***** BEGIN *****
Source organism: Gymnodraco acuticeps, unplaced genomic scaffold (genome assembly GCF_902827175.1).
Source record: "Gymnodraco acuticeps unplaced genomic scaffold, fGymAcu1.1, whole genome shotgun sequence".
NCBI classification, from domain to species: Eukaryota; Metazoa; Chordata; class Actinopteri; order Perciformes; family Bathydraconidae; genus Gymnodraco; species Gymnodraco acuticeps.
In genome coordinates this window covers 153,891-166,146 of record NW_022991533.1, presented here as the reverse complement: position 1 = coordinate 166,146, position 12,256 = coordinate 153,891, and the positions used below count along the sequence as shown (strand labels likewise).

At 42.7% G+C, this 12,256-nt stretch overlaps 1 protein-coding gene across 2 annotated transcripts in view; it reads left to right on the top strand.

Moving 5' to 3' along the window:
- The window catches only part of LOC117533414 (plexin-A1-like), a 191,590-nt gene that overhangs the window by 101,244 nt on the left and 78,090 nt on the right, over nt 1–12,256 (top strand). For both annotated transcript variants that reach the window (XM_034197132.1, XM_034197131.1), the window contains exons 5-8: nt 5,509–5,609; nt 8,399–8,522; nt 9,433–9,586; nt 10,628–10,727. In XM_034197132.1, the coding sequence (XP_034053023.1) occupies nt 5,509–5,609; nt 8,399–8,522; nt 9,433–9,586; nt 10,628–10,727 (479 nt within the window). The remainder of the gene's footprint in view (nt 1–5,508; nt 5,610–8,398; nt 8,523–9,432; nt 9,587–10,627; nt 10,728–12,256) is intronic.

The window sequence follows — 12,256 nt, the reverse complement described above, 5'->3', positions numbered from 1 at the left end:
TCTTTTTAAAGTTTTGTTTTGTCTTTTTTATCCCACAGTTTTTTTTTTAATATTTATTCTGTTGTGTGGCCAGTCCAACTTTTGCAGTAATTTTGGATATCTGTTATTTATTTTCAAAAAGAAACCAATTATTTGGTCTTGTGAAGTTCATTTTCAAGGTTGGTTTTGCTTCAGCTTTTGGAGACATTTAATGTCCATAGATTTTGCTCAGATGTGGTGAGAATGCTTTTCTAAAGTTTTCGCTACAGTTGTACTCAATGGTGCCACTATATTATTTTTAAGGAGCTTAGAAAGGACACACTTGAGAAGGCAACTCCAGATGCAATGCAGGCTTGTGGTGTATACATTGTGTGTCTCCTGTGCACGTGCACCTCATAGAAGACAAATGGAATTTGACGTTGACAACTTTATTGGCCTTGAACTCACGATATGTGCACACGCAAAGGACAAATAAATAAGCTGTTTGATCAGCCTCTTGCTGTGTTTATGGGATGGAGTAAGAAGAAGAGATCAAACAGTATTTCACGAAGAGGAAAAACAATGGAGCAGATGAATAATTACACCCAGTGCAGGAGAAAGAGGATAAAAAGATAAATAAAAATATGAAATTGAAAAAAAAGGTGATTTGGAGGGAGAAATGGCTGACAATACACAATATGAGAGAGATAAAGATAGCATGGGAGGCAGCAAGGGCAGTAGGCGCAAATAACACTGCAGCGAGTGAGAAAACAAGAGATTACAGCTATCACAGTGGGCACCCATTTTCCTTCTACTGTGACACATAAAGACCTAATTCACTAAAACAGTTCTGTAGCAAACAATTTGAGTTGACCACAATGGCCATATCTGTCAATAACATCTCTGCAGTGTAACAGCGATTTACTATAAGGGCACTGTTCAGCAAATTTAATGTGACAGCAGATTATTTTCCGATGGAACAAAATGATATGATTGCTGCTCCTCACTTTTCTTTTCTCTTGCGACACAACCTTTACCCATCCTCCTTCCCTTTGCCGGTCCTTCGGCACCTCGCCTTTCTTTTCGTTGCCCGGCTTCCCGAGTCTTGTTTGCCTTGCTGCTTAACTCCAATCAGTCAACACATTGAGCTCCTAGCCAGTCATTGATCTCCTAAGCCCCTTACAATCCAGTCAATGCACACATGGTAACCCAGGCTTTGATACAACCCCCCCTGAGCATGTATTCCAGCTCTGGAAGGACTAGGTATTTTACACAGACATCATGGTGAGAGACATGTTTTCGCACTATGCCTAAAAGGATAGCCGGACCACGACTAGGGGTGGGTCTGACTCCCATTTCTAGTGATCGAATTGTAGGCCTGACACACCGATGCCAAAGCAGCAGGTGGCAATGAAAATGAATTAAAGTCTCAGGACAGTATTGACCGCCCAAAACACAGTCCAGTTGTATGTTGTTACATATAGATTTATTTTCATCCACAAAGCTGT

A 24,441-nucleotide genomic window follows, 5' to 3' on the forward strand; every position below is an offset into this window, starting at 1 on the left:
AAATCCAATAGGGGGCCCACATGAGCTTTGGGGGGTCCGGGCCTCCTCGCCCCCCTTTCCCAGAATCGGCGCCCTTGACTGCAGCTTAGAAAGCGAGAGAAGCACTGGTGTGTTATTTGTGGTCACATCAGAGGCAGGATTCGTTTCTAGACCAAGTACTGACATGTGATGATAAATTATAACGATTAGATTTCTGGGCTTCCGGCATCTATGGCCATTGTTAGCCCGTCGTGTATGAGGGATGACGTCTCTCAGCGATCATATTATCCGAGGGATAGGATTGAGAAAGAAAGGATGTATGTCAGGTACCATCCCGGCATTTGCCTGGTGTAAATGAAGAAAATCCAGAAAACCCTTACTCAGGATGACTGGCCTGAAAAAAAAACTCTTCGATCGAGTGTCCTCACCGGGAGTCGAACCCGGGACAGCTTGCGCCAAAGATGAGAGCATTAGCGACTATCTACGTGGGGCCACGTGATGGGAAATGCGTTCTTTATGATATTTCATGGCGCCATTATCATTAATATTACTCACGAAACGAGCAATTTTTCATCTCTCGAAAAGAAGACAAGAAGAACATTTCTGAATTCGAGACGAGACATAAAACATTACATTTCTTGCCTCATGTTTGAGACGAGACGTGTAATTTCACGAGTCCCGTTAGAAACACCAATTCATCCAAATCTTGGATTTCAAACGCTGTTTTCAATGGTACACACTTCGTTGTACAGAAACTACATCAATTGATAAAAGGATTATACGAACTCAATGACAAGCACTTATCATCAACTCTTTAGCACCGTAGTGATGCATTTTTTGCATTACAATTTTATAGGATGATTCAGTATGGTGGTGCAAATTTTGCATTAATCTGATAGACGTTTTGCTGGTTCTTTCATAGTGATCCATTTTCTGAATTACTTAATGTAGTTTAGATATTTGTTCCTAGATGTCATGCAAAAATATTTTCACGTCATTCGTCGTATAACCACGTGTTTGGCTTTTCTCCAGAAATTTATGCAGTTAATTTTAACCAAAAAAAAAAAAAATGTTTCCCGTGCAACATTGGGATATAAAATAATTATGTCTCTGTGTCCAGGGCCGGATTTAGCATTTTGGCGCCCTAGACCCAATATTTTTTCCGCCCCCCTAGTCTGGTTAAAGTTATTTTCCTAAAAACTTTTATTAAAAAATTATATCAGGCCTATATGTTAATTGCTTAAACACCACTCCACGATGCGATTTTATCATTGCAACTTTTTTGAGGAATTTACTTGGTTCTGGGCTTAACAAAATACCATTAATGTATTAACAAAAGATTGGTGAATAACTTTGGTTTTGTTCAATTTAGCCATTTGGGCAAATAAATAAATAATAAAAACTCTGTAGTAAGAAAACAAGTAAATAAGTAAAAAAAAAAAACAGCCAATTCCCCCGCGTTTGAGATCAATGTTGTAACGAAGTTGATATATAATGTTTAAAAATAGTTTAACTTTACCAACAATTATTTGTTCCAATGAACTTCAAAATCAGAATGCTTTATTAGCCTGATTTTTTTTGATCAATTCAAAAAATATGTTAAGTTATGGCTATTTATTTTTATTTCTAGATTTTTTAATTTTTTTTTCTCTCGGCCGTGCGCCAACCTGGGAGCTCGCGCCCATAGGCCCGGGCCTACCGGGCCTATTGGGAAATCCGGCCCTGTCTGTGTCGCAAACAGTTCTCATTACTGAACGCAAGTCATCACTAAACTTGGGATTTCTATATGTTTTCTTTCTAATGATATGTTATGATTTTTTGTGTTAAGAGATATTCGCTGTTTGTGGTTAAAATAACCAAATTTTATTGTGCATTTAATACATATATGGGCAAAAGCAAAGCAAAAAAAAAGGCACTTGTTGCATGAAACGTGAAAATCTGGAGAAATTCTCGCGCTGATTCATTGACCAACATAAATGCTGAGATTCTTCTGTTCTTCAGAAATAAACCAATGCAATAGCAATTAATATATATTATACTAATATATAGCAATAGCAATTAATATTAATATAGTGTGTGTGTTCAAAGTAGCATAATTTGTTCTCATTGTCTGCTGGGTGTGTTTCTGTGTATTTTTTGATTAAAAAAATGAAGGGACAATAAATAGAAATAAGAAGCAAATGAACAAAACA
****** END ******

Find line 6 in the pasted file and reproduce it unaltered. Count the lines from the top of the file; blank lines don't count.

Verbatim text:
Moving 5' to 3' along the window: